What Are Appropriate Therapies in the Noncomatose Patient?

Therapy for Stage I patients includes administration of dextrose- containing fluid. While there are no studies documenting that glucose administration in excess of that provided by 5 percent glucose solution at maintenance rate is definitely beneficial, a number of considerations have prompted many clinicians to administer 10 percent dextrose solutions to these mildly affected children. If neurologic deterioration occurs, the rate of fluid administration must be adjusted to maintain critical organ perfusion. Episodes of hypotension have been reported with maintenance rates of fluid administration following osmotic diuresis.

For many reasons, hemodynamic monitoring is important. Arterial catheters permit continuous blood pressure measurement and frequent arterial blood-gas sampling. Central venous catheters may provide useful data concerning blood volume and cardiac function, while pulmonary artery catheters (providing measurement of cardiac output) may be helpful in selected seriously ill children. While central venous catheters may be preferable in patients with normal cardiopulmonary function, the management of complicating cardiac dysfunction due to disease or drugs may make more complete monitoring necessary.

Intubation of patients with Reye's syndrome has received general acceptance, although there is disagreement as to what criteria are used to make the decision to intubate. There is agreement that intubation should be elective (i.e., prior to respiratory failure or cardiac arrest). It is most often prompted by deteriorating neurologic progression toward coma and is accomplished with intravenous succinylcholine and barbiturate.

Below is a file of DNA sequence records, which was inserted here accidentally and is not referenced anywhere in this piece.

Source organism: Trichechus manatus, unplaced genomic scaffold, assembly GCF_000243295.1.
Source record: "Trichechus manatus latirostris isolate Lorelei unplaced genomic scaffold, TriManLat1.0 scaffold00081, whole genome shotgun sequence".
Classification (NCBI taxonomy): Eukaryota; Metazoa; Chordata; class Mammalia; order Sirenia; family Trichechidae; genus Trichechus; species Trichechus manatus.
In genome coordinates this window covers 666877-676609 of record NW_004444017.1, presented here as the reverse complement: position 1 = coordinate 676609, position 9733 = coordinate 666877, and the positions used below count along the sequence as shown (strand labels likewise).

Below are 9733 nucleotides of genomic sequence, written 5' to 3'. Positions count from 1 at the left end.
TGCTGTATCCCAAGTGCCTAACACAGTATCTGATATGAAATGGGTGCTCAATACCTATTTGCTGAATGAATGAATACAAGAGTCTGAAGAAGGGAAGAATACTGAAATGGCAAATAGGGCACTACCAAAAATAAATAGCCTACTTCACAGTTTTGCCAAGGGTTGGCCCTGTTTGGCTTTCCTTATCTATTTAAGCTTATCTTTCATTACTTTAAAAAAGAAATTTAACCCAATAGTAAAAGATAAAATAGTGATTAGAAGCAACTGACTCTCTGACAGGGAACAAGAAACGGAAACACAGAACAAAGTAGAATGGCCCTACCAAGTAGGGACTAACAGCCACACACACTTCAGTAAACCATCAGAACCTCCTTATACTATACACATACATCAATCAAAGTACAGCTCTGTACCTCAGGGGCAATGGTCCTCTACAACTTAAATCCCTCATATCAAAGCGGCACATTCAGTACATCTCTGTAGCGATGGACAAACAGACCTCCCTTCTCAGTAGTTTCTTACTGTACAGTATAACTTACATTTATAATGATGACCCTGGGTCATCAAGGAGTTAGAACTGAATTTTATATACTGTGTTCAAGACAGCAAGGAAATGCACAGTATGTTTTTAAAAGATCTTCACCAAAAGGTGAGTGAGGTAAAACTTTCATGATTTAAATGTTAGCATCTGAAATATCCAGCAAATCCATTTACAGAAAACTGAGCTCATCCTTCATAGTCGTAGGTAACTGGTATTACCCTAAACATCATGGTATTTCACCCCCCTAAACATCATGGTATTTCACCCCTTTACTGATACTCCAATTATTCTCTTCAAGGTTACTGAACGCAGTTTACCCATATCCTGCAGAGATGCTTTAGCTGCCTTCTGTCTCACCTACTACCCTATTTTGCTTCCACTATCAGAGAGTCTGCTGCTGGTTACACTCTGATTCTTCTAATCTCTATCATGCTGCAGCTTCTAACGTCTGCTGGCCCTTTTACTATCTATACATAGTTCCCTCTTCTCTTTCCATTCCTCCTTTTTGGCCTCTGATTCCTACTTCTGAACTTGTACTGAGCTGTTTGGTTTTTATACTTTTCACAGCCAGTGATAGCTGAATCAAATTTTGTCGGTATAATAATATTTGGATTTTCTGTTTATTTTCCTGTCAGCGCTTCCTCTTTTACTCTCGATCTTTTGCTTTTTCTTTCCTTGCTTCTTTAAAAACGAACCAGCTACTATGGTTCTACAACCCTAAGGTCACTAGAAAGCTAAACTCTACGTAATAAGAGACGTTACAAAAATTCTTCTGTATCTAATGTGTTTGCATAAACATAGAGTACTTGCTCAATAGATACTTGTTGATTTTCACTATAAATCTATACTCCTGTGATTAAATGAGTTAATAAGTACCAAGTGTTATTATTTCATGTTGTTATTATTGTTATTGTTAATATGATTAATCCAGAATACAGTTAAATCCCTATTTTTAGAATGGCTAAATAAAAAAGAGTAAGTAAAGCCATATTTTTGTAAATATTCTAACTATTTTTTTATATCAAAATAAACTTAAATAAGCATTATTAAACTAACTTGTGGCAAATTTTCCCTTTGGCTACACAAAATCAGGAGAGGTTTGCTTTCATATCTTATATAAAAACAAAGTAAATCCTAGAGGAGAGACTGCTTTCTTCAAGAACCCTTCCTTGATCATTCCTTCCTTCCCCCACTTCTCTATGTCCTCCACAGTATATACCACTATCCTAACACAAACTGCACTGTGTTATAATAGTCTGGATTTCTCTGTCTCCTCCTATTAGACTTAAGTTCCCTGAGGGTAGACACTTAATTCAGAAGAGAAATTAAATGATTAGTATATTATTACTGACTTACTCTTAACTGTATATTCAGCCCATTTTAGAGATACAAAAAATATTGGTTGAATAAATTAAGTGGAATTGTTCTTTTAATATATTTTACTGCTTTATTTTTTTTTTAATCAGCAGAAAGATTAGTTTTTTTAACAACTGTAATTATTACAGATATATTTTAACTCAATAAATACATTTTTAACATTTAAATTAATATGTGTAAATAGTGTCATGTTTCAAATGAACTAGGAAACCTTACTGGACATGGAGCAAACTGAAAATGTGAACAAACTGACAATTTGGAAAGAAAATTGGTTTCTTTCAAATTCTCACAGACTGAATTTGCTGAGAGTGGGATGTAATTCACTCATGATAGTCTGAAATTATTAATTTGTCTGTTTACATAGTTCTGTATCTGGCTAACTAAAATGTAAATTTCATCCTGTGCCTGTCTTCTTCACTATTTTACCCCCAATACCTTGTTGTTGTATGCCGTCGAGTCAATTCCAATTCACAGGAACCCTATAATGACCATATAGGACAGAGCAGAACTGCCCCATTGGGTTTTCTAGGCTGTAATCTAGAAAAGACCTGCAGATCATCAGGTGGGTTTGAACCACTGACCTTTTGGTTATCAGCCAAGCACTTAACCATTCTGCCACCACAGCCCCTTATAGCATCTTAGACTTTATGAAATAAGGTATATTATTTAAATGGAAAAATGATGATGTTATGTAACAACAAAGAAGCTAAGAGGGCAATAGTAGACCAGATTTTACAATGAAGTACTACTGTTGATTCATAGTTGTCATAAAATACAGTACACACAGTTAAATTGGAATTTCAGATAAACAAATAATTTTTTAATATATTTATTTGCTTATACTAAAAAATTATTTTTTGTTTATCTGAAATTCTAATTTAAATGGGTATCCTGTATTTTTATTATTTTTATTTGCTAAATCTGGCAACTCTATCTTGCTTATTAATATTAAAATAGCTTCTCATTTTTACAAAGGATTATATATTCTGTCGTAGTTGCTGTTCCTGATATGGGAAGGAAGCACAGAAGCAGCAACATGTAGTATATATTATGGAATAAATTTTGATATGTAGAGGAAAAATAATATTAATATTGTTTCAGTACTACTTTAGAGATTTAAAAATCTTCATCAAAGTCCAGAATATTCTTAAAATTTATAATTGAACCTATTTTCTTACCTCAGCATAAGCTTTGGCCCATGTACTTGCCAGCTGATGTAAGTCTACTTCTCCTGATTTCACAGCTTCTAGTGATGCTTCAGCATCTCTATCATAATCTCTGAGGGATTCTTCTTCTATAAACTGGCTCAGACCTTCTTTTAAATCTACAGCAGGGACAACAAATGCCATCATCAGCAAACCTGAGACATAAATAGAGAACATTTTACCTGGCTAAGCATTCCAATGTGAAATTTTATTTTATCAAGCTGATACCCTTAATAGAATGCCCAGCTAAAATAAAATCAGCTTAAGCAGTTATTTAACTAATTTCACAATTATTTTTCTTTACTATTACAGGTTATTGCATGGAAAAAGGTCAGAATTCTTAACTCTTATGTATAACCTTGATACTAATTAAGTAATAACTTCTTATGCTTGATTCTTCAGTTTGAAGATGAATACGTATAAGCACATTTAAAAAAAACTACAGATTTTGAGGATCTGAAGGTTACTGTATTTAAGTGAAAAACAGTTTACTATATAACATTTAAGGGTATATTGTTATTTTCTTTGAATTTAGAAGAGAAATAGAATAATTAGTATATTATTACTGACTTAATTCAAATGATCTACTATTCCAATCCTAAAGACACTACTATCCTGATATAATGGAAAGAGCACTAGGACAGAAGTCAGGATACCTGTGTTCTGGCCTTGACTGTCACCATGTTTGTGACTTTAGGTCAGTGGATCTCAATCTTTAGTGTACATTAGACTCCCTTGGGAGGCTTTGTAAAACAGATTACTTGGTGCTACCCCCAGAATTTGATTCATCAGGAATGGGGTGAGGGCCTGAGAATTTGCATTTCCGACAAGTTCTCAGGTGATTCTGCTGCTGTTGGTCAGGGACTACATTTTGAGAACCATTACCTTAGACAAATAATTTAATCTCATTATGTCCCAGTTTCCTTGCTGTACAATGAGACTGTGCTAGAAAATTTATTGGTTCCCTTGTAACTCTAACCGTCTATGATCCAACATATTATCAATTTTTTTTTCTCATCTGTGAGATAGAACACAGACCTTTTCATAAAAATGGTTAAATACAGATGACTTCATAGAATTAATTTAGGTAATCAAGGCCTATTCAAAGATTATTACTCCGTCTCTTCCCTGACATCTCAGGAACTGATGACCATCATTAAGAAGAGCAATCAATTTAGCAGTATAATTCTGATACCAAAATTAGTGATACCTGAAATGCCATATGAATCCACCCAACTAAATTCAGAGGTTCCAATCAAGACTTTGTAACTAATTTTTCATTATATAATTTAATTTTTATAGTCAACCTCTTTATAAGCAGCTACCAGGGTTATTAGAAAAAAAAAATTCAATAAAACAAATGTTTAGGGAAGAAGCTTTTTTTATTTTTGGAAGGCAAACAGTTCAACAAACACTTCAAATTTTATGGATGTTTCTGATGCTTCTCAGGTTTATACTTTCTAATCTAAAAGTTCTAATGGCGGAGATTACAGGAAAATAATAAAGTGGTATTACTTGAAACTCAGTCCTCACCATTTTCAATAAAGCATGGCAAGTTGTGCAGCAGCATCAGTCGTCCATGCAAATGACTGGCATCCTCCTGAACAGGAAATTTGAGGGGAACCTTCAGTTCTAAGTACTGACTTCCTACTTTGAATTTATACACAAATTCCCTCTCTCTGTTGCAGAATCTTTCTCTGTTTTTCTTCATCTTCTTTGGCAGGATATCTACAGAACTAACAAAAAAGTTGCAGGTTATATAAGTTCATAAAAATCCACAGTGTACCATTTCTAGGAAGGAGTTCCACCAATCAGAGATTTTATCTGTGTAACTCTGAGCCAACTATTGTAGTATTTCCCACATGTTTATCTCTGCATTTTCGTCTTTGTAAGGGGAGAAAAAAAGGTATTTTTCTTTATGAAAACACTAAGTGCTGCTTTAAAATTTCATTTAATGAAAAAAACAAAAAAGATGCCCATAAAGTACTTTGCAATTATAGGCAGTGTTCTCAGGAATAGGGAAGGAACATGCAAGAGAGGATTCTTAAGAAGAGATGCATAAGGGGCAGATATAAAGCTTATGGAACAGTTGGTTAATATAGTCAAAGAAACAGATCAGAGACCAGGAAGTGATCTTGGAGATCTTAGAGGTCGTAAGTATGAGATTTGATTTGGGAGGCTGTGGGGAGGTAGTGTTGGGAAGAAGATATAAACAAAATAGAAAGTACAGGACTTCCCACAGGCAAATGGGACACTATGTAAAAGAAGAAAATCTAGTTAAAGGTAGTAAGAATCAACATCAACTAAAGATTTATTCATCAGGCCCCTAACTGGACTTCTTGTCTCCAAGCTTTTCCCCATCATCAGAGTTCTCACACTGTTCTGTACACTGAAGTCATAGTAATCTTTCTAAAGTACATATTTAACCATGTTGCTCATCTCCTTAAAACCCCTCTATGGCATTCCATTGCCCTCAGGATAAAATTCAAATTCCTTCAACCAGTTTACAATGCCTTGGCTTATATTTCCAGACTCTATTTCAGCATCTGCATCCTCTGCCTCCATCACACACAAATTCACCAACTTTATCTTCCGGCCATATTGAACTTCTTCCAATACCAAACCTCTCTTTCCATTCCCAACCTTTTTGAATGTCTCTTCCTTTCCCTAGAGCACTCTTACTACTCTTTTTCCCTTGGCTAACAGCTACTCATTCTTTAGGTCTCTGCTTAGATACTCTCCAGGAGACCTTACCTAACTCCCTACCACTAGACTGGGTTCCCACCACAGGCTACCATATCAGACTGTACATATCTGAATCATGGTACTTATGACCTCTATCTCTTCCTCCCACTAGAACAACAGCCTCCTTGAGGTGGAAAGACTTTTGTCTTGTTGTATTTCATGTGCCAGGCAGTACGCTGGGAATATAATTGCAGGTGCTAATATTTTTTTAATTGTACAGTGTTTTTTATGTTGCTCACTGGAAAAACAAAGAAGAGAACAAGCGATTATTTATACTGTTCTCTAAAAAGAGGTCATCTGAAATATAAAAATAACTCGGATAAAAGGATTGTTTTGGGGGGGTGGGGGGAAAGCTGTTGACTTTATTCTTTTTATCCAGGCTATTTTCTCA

What Are the Important Metabolic Derangements and Are They Amenable To Treatment?

There are many documented metabolic derangements in Reye's syndrome, including hypoglycemia, hyperammonemia, hyperlactatemia, short chain fatty acidemia, hypophosphatemia, hyperaminoacidemia, azotemia, hyperuricemia, elevations of several hormones, and a mixed acid-base disorder. Accepting these well-documented findings and their relationship to the severity or treatment of the disease remain speculative. Although the degree of metabolic perturbation roughly parallels the severity of clinical illness, efforts (dialysis, amino acid infusion, phosphate and insulin infusions) to correct specific metabolic abnormalities have not clearly altered outcome.

Administration of vitamin K is generally accepted, although it is recognized that it is unlikely to correct fully clotting abnormalities. If significant bleeding occurs, exchange transfusion with fresh blood or administration of fresh frozen plasma may be helpful.

What Are the Therapies for Increased Intracranial Pressure?

While the encephalopathy of Reye's syndrome is not always associated with increased intracranial pressure, such elevations frequently complicate the care of patients in coma. In lieu of specific treatment of the encephalopathy, much effort has been directed to the control of increased intracranial pressure. Measures commonly employed include osmotherapy and spontaneous or controlled hyperventilation. Experimental measures include high-dose barbiturates, corticosteroids, CSF withdrawal, and decompressive craniotomy. Use of newer techniques of monitoring and treating cerebral edema should be reserved for centers experienced in the diagnosis and management of children with severe neurologic disorders. To date, groups employing these experimental measures have failed to demonstrate better survival rates than those providing intensive supportive care.

What Therapies Are Directed At Removal of Presumed Toxins?